CategoryLibrarianship

Come Down and Play Around

One of the best things about the old biblioblogosphere… a term I will continue to use even though, or especially because, it probably annoys people. See also: webinar.

Ahem.

One of the best things about the old biblioblogosphere was when one librarian wrote a post, then another librarian picked up on that post and expanded it, and then another librarian took the idea into another direction. It wasn’t that we all felt we needed to have our own take on a topic (although sometimes it could feel that way). We were just inspired by each other and that inspiration lead to an interesting kind of collaboration.

The rise of social media platforms changed the way we interacted with each other. In theory, social media made conversations more linear and compact, but in practice it took away from the way we expanded on and cultivated our thoughts through our blogs.

It made sense for us to set up shops in social media. In “Back to the Blog,” Dan Cohen writes, “Human beings are social animals and centralized social media like Twitter and Facebook provide a powerful sense of ambient humanity—the feeling that ‘others are here’—that is often missing when one writes on one’s own site.”

Meredith Farkas writes about what we gave up to join those centralized platforms in her post “We are atomized. We are monetized. We are ephemera. Do we deserve more online?

What was most frustrating about blogs was the distributed nature of the conversation, but moving to a centralized space destroyed the close sense of community, at least for me. In the move from blogs to the centralized ecosystem, what we gained in the ease of connection and the quantity of connections we lost in quality of those connections.

Kathryn Greenhill echoes the sentiment in “Ten years after Peak Biblioblogging.”

I think this move away from our self-hosted blogging platforms, as much as us all moving on to other responsibilities and interests, eroded that daily “I will post in my blog or comment on three others this morning because if I do then this great conversation and growth of knowledge and ideas will keep going.”

To be fair, we were able to create a vibrant community on particular social media services. Kathryn alludes to Meebo, which along with FriendFeed was part of the epicenter of that community. (If you’re not familiar with either, I describe them both briefly in “A Post About Slack That Isn’t Really About Slack.”) But that meant we ceded control of our conversations and our ideas to entities that would shut down our spaces as soon as it was no longer viable to keep them going. Moving to other social media platforms doesn’t really solve the problem. As Meredith puts it, “We’re also giving ourselves — or at least our digital representations and content — to companies that don’t protect us in any meaningful way (from others or themselves).”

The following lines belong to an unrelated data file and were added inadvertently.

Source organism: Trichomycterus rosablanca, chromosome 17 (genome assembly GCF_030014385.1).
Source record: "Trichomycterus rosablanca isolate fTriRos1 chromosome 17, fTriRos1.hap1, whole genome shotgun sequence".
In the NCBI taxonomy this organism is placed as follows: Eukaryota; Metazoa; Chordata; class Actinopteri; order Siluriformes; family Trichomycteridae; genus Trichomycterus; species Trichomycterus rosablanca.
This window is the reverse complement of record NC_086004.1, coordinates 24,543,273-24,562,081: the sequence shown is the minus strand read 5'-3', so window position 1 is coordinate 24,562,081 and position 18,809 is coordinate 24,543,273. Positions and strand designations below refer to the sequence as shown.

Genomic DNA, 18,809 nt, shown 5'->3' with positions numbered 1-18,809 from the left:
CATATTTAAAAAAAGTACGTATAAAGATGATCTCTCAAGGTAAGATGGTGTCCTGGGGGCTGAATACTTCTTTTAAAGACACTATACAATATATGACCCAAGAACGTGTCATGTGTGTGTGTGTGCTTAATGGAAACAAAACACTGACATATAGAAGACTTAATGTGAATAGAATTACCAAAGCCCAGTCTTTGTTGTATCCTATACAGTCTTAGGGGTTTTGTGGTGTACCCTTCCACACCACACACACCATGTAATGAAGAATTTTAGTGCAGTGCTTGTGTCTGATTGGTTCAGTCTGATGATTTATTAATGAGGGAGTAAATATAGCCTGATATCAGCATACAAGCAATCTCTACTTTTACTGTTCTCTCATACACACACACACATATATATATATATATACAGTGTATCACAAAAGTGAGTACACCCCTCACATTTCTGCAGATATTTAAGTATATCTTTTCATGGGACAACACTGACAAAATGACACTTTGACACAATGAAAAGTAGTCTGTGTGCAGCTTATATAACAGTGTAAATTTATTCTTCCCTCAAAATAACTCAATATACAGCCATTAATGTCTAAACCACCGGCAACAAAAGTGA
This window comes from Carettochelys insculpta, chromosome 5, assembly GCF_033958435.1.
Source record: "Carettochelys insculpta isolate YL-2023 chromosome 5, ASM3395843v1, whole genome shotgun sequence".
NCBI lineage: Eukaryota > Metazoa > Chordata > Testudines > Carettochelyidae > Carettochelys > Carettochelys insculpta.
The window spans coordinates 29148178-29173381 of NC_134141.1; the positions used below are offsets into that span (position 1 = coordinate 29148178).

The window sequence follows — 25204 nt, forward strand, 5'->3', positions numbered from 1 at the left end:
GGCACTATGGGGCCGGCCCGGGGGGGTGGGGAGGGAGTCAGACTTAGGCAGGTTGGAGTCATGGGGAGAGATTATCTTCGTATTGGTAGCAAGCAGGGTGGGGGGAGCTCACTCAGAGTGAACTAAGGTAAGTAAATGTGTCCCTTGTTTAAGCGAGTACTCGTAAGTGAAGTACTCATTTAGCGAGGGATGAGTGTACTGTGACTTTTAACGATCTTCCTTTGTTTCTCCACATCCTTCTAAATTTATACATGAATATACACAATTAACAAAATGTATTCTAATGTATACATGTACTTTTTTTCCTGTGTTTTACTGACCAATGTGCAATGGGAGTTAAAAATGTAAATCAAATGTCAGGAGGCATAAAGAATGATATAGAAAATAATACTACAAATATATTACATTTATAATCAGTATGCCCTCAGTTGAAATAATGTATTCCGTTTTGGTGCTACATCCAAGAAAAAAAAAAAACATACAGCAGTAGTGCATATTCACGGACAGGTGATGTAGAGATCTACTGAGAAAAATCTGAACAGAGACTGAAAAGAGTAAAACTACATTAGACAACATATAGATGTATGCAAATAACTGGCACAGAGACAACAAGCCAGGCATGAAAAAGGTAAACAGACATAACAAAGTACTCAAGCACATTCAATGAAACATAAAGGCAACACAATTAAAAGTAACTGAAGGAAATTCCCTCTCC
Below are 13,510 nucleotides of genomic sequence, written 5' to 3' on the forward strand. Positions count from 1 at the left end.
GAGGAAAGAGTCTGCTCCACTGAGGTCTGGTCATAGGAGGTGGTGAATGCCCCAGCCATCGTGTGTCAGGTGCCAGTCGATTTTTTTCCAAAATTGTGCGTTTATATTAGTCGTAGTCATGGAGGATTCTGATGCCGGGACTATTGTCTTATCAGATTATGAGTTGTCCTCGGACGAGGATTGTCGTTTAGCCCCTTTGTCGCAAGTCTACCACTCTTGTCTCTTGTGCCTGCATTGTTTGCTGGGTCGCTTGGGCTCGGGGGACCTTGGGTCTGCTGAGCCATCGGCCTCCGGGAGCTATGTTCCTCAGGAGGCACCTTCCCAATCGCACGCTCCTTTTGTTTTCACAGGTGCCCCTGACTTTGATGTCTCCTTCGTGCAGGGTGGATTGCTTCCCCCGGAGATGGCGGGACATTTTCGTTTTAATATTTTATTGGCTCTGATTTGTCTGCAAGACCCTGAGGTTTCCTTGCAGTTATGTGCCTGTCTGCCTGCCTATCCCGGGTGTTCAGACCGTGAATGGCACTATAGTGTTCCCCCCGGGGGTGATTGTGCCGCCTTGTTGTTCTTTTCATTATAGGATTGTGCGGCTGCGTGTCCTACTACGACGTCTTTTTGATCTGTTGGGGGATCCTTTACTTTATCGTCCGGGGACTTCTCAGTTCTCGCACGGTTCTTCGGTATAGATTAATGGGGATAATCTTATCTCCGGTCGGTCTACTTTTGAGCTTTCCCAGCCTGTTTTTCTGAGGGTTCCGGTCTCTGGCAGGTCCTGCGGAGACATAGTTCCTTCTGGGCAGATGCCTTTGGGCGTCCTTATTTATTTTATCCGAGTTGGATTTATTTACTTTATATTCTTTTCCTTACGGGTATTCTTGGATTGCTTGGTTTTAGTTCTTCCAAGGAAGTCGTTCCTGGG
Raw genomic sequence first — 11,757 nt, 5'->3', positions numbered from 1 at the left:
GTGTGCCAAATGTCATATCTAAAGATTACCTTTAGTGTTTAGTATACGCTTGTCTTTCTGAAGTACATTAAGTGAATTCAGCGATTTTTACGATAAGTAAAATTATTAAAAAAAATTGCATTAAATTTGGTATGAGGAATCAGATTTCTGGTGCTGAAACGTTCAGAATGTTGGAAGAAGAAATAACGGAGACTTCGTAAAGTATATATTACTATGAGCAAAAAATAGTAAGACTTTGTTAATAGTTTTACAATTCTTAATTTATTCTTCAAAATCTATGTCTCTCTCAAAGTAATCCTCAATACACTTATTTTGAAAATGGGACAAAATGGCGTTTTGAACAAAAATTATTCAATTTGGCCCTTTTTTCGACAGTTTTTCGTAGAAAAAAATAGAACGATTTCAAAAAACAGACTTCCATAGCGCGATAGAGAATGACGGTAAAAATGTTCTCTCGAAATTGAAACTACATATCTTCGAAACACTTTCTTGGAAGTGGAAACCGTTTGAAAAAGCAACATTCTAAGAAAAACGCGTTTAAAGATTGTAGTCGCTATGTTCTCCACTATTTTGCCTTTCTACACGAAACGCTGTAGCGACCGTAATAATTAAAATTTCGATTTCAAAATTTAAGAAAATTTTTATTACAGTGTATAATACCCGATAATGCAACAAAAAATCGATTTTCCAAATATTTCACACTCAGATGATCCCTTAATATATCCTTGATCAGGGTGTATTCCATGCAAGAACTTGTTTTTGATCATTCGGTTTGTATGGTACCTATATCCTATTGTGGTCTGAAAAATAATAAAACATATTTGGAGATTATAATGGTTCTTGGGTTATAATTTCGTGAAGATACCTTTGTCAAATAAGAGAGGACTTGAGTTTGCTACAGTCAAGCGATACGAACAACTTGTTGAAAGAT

Fiona Bradley expands on this in “What’s so amazing about really deep thoughts?

I posted about some of the reasons why I restarted this blog a couple of months back (with a note about some life changes). A sense of ownership and control over my identity is among them. I had the opportunity to work on policy and advocacy around the General Data Protection Regulation (GDPR) before leaving the UK, which made me keenly aware of the ways in which many companies did not give us choices about what they collect and how, until they were forced to.

Taking all that into consideration, I don’t think it’s much of a coincidence that a lot of us almost simultaneously started to think about this topic and started to blog about it. To wit: Chad Boeninger notes that he began working on his post “Is this thing on?” before Meredith published her post.

Also, I spent four days trying to come up with a summary of what I am writing about here and Chad just nails it when he writes:

Possibly related to my recent interest in writing again is social media has got me down lately. There’s lots of sharing but not much caring.  I’ve always liked the sharing aspect of blogging.

So I am giddy that folks like Fiona, Tara Murray, and Morgan Wilson restarted their blogs this year after long hiatuses. “These days, a librarian type blog which is active and has posted within the last year or so is kind of special,” Morgan says in “Return of the Blog Roll.”

But I think the time is right for more library blogs to come back or start up. In “Library blogs reach mid-career,” Tara writes, “It seems many of us are about the same age and are struggling with the same kinds of issues.” A long Twitter thread or a detailed Facebook post just doesn’t seem to be the right place for us to work out those issues and “Like” buttons aren’t enough to fully express our solidarity.

Be Who You Are

It’s been 10 years since I received my MLS from Maryland. Much of what I learned in library school has been supplanted by the progress of time, the faster progress of technology, and my ever-evolving duties at work. Like, does anyone still use AACR2?

It’s also been seven years since I took my current job. I was hired as a Cataloging and Metadata Specialist, but my title now is Program Evaluation, Applied Technology & Information Resource Contractor. It’s a bit of a mouthful and I am hoping we can make it more succinct on my next work order. But it does reflect how my job has evolved since 2010.

I probably have been a bit too over-eager to pick up new duties. My supervisors worry about burnout and, given my bouts of anxiety, I can understand where they are coming from. I can get overwhelmed and only manage the most humdrum tasks while I recover. Although proofreading spreadsheets is surprisingly relaxing.

But I am also happy to take on new projects because they keep me on my toes and keep me from being too complacent. (Not that it’s easy to be complacent these days.) They also give me new perspective on what I already do and inspire new ways to think about the tasks I already have.

It is easy for me to get bogged down in minutiae and worn down by day-to-day frustrations. I never want to lose sight of the fact that I am lucky to have the job that I have. Is it the same job I took in 2010? Nope, but I don’t mind one bit.